Atonement Theory 1

 

“We know that the Atonement works; but how it works is not as clear.”

 

Jesus Christ died on the cross for our sins (cf., 1 Cor. 15:3). In this way he fulfilled the old covenant sacrificial system, reconciled us to God, and changed our lives forever.

That is the doctrine of the Atonement.  Its reality is not in dispute. However, many Christians struggle to understand this doctrine. We know that the Atonement works; but how it works is not as clear. Over the centuries many different theories have been suggested to explain how the Atonement works.

Many contemporary Western Latin Christians (Roman Catholics and Protestants) are unaware that there are other theories of the nature of Jesus Christ’s atonement.  Most are only familiar with their own Roman Catholic Satisfaction Theory of atonement or the related Protestant Penal Substitution Theory.  My guess is that few Catholics or Protestants are aware that both of their respective atonement theories are relatively new innovations theologically and neither reflects the theology of the ancient Christian church.  Consequently, even fewer Western Christians are likely familiar with the predominant atonement view held by those in the Eastern Orthodox Church, which is commonly called The Recapitulation Theory, which does reflect ancient Christian tradition dating back to the late 2nd century.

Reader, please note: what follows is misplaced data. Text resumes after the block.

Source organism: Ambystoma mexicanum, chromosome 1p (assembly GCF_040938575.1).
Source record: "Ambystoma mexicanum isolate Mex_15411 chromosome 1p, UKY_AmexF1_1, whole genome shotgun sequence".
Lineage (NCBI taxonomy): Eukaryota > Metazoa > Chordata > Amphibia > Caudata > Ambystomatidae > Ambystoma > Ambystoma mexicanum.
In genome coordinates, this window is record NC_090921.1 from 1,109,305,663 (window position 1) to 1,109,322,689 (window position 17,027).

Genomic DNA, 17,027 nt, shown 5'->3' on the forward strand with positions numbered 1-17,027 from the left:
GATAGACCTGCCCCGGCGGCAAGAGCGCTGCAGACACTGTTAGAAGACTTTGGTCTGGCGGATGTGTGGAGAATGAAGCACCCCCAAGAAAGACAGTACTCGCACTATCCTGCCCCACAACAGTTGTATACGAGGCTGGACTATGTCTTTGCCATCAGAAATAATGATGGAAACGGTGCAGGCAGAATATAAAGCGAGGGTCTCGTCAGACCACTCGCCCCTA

First, a very general chronological overview of the four major Christian atonement theories

  • Moral Influence Theory (2nd century)
  • “Christus Victor”/Ransom/Recapitulation Theory (late 2nd century)
    • These are different, but generally considered together as the “Patristic” or “Classical” understandings of the early Church Fathers
  • Satisfaction Theory (11th century)
    • Developed by Anselm of Canterbury (1033-1109).
  • Penal Substitution Theory (16th century)
    • A variation of Anselm’s satisfaction theory developed by the Protestant Reformers, especially John Calvin (1509-1564), and is often treated together with the satisfaction theory
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